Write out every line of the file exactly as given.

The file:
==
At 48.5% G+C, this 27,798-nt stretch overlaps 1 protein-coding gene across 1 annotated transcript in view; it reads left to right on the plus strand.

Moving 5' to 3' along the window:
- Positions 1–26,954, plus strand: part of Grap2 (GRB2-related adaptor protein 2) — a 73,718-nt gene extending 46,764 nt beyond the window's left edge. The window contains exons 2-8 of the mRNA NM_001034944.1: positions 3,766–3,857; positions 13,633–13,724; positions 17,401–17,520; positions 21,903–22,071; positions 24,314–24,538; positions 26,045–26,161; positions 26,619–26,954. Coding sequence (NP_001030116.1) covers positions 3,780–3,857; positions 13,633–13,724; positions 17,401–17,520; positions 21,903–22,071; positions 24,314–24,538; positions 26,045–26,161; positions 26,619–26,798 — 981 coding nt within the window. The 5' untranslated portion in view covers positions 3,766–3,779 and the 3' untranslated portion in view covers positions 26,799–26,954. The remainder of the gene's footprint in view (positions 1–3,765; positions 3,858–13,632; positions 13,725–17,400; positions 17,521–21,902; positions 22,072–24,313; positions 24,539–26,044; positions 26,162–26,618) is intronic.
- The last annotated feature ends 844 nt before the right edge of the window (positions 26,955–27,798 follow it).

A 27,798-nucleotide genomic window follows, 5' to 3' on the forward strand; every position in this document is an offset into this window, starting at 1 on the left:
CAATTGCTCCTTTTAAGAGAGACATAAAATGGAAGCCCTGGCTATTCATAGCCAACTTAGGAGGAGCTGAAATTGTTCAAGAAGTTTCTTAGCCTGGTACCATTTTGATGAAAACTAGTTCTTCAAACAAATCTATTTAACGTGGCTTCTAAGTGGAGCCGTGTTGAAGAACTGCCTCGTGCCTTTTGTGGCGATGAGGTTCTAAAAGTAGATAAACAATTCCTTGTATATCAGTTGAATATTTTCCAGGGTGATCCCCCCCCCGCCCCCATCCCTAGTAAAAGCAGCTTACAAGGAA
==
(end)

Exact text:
At 48.5% G+C, this 27,798-nt stretch overlaps 1 protein-coding gene across 1 annotated transcript in view; it reads left to right on the plus strand.

Moving 5' to 3' along the window:
- Positions 1–26,954, plus strand: part of Grap2 (GRB2-related adaptor protein 2) — a 73,718-nt gene extending 46,764 nt beyond the window's left edge. The window contains exons 2-8 of the mRNA NM_001034944.1: positions 3,766–3,857; positions 13,633–13,724; positions 17,401–17,520; positions 21,903–22,071; positions 24,314–24,538; positions 26,045–26,161; positions 26,619–26,954. Coding sequence (NP_001030116.1) covers positions 3,780–3,857; positions 13,633–13,724; positions 17,401–17,520; positions 21,903–22,071; positions 24,314–24,538; positions 26,045–26,161; positions 26,619–26,798 — 981 coding nt within the window. The 5' untranslated portion in view covers positions 3,766–3,779 and the 3' untranslated portion in view covers positions 26,799–26,954. The remainder of the gene's footprint in view (positions 1–3,765; positions 3,858–13,632; positions 13,725–17,400; positions 17,521–21,902; positions 22,072–24,313; positions 24,539–26,044; positions 26,162–26,618) is intronic.
- The last annotated feature ends 844 nt before the right edge of the window (positions 26,955–27,798 follow it).

A 27,798-nucleotide genomic window follows, 5' to 3' on the forward strand; every position in this document is an offset into this window, starting at 1 on the left:
CAATTGCTCCTTTTAAGAGAGACATAAAATGGAAGCCCTGGCTATTCATAGCCAACTTAGGAGGAGCTGAAATTGTTCAAGAAGTTTCTTAGCCTGGTACCATTTTGATGAAAACTAGTTCTTCAAACAAATCTATTTAACGTGGCTTCTAAGTGGAGCCGTGTTGAAGAACTGCCTCGTGCCTTTTGTGGCGATGAGGTTCTAAAAGTAGATAAACAATTCCTTGTATATCAGTTGAATATTTTCCAGGGTGATCCCCCCCCCGCCCCCATCCCTAGTAAAAGCAGCTTACAAGGAA